Accreditation by The Joint Commission leads to greater resident safety

by | May 6, 2012

A study published in the May issue of The Joint Commission Journal on Quality and Patient Safety indicates that nursing homes that are voluntarily accredited by The Joint Commission are more focused on resident safety than non-accredited facilities.

Research – partly funded by the Agency for Healthcare Research and Quality – on senior-level managers at over 4,000 nursing homes across the United States concluded that Joint Commission accreditation has a beneficial impact on resident safety issues such as staffing, teamwork, training, nonpunitive responses to mistakes, and communication openness.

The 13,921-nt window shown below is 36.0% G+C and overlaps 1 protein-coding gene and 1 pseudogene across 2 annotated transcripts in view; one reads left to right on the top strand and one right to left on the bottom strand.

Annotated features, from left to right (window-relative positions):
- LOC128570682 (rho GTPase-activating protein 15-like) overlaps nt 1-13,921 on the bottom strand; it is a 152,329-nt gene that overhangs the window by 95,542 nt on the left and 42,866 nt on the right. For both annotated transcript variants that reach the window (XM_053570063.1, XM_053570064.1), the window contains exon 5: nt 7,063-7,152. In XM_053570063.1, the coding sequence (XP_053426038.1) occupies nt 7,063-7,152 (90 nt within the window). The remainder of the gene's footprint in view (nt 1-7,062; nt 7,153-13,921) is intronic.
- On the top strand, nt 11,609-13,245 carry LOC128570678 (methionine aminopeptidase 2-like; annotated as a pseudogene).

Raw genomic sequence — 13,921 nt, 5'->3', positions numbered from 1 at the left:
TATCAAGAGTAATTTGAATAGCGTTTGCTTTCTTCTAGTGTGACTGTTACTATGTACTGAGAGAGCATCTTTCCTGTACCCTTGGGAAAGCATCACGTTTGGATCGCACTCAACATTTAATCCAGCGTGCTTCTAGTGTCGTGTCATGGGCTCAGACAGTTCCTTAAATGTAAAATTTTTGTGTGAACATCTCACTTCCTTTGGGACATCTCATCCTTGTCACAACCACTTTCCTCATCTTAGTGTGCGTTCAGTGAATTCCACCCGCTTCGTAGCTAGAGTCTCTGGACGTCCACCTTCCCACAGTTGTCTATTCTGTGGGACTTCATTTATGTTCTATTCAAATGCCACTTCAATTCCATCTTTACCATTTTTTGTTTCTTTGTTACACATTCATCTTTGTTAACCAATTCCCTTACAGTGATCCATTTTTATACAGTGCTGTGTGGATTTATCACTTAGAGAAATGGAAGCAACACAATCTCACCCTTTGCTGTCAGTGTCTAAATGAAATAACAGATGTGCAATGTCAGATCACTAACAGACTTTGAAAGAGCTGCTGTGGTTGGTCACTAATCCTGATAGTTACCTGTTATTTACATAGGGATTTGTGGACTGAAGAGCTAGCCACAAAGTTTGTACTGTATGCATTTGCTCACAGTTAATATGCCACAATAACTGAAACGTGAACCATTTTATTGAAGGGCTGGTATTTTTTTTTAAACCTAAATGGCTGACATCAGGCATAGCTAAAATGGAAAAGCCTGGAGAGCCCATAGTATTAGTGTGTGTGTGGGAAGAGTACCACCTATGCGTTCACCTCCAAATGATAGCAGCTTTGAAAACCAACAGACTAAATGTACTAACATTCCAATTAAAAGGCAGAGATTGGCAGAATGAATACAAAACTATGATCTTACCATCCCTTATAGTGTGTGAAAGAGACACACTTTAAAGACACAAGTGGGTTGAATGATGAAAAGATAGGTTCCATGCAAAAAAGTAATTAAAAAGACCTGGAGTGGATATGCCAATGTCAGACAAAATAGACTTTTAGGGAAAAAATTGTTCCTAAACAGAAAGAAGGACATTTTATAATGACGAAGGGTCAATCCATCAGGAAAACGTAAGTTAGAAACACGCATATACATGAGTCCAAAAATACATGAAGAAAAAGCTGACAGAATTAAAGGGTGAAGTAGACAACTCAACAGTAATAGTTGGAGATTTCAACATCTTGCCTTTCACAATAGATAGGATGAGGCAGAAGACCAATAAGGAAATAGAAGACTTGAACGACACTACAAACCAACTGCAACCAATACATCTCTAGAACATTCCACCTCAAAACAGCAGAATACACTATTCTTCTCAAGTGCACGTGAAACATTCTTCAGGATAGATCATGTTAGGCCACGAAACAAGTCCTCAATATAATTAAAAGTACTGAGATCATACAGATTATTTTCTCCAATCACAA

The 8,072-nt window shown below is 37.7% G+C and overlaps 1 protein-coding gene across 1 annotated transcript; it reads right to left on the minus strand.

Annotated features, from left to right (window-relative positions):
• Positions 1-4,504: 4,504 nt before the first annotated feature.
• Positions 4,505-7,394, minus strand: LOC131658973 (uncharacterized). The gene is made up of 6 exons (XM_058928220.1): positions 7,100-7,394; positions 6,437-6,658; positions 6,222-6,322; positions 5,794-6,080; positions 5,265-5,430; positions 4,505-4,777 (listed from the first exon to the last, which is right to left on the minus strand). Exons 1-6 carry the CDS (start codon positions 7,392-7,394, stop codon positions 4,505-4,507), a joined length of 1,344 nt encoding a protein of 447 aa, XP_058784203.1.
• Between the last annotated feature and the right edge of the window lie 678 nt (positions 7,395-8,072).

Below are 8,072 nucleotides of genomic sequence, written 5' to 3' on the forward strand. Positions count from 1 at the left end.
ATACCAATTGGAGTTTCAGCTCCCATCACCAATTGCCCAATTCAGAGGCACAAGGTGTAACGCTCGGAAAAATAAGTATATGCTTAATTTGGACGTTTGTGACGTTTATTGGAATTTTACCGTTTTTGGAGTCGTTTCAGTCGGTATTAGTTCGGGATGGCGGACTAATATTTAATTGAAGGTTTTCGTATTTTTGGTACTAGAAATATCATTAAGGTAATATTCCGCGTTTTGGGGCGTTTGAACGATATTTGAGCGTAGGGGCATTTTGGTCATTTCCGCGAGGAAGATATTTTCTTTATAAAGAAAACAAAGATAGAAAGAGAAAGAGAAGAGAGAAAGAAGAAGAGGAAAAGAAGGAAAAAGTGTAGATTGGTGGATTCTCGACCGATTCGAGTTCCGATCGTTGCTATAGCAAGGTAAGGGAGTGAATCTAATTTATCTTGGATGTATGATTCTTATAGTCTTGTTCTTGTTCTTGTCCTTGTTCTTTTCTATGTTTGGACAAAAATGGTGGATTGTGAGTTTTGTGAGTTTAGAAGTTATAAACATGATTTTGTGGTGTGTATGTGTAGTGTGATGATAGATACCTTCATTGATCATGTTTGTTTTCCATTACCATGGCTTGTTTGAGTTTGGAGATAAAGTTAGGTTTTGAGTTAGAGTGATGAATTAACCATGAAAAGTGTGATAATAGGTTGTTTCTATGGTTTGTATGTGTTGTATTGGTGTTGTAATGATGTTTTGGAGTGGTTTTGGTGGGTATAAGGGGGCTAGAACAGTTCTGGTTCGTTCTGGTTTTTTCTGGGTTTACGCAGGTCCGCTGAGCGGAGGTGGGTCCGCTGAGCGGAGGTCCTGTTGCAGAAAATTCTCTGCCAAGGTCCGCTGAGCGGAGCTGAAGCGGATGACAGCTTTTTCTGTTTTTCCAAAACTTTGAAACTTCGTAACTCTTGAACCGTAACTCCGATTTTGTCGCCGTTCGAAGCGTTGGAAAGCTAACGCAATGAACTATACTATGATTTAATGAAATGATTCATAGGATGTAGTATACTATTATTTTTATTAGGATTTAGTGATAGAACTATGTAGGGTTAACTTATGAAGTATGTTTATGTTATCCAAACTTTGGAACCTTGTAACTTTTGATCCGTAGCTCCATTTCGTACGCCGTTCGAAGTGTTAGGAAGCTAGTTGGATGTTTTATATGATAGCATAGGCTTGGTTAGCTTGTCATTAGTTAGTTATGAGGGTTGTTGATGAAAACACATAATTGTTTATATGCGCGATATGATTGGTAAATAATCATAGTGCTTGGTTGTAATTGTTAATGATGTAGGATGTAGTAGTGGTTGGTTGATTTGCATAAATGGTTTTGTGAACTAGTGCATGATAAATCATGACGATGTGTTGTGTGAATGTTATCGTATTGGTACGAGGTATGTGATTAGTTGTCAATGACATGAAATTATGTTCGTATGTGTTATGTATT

According to Laura M. Wagner, Ph.D., R.N., an assistant professor at the New York University College of Nursing at the Hartford Institute for Geriatric Nursing, “Although there are costs associated with accreditation, these findings suggest that the benefits of voluntary accreditation may ultimately outweigh the extra costs.”

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